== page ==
I was invited by the JWB Children’s Services Council of Pinellas County and the Health and Human Services Coordinating Council for Pinellas to conduct a one-on-one interview with David Lawrence. Who is David Lawrence? He is the former publisher of the Miami Herald and head of The Children’s Movement of Florida. When I sat down with Lawrence, he began to interview me at once. He wasn’t subtle about it, and I didn’t resist. I was intregued–having been with myself my whole life, I’ve never found myself to be very interesting. I’m curious when others do.
Anyway, the few questions I did present to Lawrence ended with me being extended an invitation to attend a small, invitation only meeting–a gathering of some very influential leaders in Pinellas County spanning nonprofit, government and business sectors. It was here that I learned a little about the formation of the Health and Human Services Coordination Council’s establishment of Learn and Succeed Network, but more why the formation of this Network is of critical importance to our community.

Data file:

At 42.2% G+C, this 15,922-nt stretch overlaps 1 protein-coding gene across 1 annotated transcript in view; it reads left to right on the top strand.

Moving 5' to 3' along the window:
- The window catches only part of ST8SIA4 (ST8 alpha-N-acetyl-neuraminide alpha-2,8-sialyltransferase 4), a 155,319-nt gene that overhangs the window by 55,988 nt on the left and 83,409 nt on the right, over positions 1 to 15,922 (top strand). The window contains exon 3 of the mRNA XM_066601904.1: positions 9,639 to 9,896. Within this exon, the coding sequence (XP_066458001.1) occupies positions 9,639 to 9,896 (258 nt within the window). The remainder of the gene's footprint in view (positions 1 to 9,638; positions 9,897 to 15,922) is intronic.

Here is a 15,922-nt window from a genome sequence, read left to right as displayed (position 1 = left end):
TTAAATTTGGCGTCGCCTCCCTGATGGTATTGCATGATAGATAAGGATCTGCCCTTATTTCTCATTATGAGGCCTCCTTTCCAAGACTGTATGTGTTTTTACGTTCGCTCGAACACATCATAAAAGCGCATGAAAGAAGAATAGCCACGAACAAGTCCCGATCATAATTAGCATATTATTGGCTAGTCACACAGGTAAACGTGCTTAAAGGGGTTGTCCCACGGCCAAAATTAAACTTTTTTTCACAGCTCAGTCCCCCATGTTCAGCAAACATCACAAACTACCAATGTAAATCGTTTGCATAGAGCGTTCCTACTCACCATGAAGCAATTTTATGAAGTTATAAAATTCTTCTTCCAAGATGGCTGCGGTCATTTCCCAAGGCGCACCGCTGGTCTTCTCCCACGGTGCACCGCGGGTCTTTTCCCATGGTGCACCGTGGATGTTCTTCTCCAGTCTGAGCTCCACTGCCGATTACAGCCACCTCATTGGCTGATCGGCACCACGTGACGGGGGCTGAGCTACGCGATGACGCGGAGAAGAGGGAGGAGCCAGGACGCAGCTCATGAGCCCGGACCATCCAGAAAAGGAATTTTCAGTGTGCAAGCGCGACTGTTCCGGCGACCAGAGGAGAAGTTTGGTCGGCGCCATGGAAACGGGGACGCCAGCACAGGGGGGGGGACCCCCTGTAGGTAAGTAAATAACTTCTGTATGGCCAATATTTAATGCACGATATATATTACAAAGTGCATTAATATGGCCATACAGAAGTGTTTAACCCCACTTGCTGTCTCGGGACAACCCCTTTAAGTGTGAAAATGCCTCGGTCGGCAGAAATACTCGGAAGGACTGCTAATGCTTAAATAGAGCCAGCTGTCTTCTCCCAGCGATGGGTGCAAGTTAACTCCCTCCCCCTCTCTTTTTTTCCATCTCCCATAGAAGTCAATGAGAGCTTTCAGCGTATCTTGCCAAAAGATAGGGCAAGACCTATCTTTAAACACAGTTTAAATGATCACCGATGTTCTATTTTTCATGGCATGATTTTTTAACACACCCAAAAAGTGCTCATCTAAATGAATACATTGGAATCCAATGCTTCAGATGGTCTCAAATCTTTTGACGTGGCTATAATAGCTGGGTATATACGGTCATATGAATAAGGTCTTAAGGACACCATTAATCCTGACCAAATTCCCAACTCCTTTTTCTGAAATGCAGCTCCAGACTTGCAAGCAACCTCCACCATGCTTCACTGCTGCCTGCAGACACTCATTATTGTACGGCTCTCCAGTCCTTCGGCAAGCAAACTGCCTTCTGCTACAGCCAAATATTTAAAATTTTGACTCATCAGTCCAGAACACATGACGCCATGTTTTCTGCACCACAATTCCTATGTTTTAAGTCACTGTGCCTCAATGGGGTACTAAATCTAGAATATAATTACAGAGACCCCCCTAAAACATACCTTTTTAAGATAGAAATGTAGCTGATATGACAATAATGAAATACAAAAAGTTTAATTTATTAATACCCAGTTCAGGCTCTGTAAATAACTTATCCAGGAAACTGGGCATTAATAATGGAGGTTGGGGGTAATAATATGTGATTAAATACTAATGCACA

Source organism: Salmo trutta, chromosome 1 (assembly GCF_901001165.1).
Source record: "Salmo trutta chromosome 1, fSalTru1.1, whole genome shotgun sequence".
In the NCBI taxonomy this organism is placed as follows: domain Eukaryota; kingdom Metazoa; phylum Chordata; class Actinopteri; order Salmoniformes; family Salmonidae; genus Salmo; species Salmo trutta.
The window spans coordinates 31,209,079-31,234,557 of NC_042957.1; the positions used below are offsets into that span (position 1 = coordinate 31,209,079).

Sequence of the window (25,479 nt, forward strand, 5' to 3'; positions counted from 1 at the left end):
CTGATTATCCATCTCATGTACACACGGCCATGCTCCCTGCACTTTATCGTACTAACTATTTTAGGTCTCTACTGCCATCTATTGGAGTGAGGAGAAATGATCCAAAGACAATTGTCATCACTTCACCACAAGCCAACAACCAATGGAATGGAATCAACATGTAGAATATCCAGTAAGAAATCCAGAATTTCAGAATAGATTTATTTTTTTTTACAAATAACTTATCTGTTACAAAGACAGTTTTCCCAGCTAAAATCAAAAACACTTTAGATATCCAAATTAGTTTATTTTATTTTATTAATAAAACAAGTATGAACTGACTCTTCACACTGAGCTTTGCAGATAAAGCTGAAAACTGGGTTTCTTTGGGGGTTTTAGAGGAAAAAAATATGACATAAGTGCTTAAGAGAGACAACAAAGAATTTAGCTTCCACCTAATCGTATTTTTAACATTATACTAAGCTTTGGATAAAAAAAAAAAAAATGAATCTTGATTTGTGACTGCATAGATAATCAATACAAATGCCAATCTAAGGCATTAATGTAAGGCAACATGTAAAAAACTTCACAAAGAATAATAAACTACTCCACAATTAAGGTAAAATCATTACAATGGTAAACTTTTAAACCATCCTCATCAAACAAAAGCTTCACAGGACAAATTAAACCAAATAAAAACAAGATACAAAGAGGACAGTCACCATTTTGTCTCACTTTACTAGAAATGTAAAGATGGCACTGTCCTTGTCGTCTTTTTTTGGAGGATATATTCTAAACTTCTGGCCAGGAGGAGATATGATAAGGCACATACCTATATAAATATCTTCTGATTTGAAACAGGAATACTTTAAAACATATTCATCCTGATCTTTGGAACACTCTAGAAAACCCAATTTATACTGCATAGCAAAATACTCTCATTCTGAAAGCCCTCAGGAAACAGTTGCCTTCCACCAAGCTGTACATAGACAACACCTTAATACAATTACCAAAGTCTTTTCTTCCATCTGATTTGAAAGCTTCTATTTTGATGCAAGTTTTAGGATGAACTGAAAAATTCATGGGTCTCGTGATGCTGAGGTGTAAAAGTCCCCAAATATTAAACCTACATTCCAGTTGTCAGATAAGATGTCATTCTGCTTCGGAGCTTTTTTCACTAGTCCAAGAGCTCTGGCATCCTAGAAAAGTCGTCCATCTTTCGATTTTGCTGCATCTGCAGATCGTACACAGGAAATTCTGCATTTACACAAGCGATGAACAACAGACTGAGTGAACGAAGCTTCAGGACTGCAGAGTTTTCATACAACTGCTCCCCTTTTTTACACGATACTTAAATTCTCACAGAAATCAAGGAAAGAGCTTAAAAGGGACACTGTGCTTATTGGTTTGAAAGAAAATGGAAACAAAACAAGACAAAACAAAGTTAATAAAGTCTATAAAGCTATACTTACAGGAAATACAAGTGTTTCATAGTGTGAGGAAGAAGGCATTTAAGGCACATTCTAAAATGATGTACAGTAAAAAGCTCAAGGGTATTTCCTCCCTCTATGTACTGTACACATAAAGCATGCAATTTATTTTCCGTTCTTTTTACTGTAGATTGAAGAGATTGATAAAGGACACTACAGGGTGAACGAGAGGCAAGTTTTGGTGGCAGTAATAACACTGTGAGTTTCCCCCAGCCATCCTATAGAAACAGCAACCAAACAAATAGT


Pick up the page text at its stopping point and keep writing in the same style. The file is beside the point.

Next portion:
From the article:
Lawrence has researched and stays up-to-date on many compelling facts to make his case for children in Florida. He reported alarming facts about the state of education right now. These facts illustrated enormous need in that 28 percent of third graders cannot read proficiently, and 3/5 of eighth graders are not reading at grade level. About 80 percent of childcare is nothing more than storage and warehousing with little to no education and learning taking place. When 90 percent of a child’s brain growth ends at the age of five, it is clear that early learning is critical to the future success of our county and its children.
Lawrence also is a man of intriguing etiquette, fully knowledgeable on Pinellas County statistics as well. He knew his audience. He went on to discuss some of the strengths that Pinellas County has, which can be leveraged to make an impactful change for this initiative, including diminishing unemployment, a manageable population growth rate, higher than most Florida counties’ per capita income, strong foundation and infrastructure.